Many times finding a protected spot is not too easy on the ICW; in some areas anchorages can be pretty exposed – fine if the weather is settled, but not somewhere you’d like hang out with the forecast calling for gusts to 30 mph. We chose carefully, however, and this anchorage is perfect. It’s a winding creek with trees on either side, offering great protection from the wind.
We spent the better part of the day doing a few little jobs. Then we took a dinghy ride up the creek where we saw dolphins, cranes, hawks and osprey. We also went and visited another sailboat that followed us in here yesterday and met a lovely couple who are also heading south. They’re in a steel boat they built themselves in just under 8 years - talk about a labour of love!
Last night got a bit chilly, dipping into the 30s. Tonight’s low is also expected to get into the 30s and the high tomorrow is only supposed to get up to the low 50s – that’s pretty chilly in an exposed cockpit in the wind. To keep it in perspective, though, we try not to feel too badly as it’s apparently snowing in Blacksburg today. So we’re pretty sure that we won’t get much pity for our chilly night from the folks back home. The up side, however, is that after tomorrow we’re expecting light winds and temperatures in the 70s at least through the weekend. Ahhh…
Still heading south
03 December, 2007
Location: Charleston, SC
Position: N32 46.5 W079 56.9
Charleston is … well … Charleston. What a nice city! We really like it here and are looking forward to stopping by again with more free time available.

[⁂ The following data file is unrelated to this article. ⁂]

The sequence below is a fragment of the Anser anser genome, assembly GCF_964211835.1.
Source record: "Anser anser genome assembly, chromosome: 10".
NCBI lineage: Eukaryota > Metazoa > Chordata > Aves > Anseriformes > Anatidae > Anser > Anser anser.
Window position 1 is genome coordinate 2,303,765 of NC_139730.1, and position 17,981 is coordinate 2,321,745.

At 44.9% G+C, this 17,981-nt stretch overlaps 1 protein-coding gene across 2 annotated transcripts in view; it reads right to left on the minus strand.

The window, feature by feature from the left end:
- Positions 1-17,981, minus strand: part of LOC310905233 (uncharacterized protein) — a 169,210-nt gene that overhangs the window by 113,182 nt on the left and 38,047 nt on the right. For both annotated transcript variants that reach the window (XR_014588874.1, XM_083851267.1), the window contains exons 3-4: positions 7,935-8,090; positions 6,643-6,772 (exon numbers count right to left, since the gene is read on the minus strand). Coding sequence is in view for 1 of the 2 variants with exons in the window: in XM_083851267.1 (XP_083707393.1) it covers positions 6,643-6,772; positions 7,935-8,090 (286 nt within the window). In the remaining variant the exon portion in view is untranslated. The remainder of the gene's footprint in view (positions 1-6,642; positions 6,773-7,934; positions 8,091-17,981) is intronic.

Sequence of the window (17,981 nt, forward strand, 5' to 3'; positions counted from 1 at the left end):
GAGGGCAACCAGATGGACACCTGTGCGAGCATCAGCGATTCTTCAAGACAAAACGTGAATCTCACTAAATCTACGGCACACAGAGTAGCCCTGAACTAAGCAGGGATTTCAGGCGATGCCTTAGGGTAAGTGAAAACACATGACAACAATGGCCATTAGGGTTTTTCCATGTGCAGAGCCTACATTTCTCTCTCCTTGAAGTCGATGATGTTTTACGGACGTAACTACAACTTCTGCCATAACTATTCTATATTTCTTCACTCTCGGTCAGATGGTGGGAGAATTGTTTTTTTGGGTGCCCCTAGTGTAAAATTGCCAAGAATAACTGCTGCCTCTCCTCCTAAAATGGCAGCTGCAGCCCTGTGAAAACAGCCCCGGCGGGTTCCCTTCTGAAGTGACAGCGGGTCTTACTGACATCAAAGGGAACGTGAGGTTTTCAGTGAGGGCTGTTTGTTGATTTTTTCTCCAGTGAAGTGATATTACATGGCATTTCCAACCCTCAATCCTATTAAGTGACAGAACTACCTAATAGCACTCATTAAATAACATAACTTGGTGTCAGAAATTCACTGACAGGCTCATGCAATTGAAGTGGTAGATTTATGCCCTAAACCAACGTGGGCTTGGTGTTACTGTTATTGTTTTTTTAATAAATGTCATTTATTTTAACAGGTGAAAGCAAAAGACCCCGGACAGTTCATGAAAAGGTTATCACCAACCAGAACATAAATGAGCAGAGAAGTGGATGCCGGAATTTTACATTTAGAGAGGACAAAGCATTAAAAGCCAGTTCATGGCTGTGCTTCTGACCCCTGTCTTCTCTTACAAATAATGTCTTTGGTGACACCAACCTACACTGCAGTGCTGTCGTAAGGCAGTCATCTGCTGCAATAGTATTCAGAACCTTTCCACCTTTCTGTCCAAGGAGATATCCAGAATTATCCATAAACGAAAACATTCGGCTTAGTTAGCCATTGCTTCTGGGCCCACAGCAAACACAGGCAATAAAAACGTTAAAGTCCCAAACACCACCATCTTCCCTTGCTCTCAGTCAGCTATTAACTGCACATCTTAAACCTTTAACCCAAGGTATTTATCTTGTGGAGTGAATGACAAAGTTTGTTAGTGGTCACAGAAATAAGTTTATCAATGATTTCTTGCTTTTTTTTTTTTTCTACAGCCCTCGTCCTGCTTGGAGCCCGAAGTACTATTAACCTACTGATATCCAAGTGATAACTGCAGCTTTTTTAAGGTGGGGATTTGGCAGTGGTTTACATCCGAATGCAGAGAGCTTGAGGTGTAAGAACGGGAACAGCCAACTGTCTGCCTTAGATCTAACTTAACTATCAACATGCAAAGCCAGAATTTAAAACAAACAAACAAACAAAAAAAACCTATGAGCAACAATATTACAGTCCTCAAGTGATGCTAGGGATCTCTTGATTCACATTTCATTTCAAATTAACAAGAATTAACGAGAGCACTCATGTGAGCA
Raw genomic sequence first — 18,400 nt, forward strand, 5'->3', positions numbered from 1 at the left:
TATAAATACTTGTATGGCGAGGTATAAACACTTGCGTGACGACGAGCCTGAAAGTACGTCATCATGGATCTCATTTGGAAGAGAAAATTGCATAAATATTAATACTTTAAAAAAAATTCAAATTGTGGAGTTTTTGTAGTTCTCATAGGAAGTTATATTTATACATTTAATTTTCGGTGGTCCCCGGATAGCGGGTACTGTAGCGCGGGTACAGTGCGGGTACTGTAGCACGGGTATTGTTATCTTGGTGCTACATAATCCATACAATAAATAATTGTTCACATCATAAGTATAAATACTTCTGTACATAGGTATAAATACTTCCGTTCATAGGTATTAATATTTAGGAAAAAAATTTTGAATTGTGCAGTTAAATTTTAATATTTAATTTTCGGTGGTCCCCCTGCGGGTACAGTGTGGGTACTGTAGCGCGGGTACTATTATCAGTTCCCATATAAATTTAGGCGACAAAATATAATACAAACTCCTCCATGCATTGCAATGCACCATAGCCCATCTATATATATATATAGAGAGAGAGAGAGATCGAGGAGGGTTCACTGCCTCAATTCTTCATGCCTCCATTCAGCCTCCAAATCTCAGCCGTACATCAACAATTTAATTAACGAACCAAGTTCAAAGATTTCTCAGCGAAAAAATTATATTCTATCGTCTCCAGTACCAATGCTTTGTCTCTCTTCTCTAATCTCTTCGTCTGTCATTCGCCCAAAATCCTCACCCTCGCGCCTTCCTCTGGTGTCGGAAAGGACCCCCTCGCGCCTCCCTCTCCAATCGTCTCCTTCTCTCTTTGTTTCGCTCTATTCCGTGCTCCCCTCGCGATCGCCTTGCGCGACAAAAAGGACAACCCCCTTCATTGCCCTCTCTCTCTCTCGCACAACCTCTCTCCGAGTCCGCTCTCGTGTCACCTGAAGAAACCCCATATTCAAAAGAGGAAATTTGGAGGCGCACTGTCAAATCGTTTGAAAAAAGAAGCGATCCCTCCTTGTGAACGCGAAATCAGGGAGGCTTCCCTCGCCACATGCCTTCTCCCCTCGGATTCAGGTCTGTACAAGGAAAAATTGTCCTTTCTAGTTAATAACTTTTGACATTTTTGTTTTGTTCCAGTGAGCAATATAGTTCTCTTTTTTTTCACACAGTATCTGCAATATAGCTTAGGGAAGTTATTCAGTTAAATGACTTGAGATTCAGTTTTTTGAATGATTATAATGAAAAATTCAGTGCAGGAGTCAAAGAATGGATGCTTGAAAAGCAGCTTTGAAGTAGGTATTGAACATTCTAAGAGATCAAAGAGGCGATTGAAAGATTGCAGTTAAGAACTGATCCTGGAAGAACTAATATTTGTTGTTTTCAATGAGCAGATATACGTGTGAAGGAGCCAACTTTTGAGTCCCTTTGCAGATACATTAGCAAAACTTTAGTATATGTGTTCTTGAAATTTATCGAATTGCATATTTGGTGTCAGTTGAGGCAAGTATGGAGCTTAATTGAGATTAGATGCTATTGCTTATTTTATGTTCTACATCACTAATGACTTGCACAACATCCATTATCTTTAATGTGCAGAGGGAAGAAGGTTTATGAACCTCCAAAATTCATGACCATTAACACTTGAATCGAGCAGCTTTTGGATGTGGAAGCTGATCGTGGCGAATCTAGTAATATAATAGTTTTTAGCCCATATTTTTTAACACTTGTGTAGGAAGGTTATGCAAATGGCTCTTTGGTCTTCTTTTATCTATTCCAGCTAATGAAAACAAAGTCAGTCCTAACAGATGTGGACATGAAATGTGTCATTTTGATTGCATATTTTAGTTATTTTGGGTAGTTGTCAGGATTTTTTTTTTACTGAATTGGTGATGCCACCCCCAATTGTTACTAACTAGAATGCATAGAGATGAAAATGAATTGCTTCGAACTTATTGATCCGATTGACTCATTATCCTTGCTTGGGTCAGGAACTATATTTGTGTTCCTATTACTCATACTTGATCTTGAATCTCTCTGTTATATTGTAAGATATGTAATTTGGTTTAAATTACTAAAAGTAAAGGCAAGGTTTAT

We arrived at the City Marina dock at around noon on November 30th. Our exhaust riser wasn’t here yet, but our friends from Blacksburg, en route to the Virginia Tech / Boston College ACC championship football game in Jacksonville, FL, were. They spent the night with us on Rachel, went to the game on Saturday, then came back and spent the night with us again on their way home. It was great to see them and, as always, we all had a good time, even though it was a short visit.
Our riser came later on Friday afternoon. Mark installed it, but wasn’t happy with the fit. It needed a couple of modifications and we weren’t too thrilled at the idea of sending it back to the place that originally made it for us – a “seven working day turnaround” for the original had turned into almost a month by the time it arrived.
We found a local guy (who was willing to work on Sunday!!) who got us all fixed up. It took Mark most of Monday to get it installed to his satisfaction, so an overnight stay turned into 4 nights at City Marina.
We don’t usually give recommendations in our Khronicles, but Brad was especially easy to work with, did a great job, and was reasonably priced. If you ever need stainless or aluminum welding work done in Charleston, call him at 843-343-1721. His company is named “Charleston Top and Tower”.
Okay, back to Charleston. We really enjoyed wandering through the old neighborhoods looking at the wonderful architecture, gardens, and cobblestone streets. We took side trips down alleys and discovered little cottages and gardens that one couldn’t see from the street. The weather has been great allowing us to wear short sleeves and shorts during the day. We could have spent several more days, at least, wandering around the backstreets and sampling some of the many fine bars and eateries. Unfortunately it is starting to get cold again - time to start heading further south.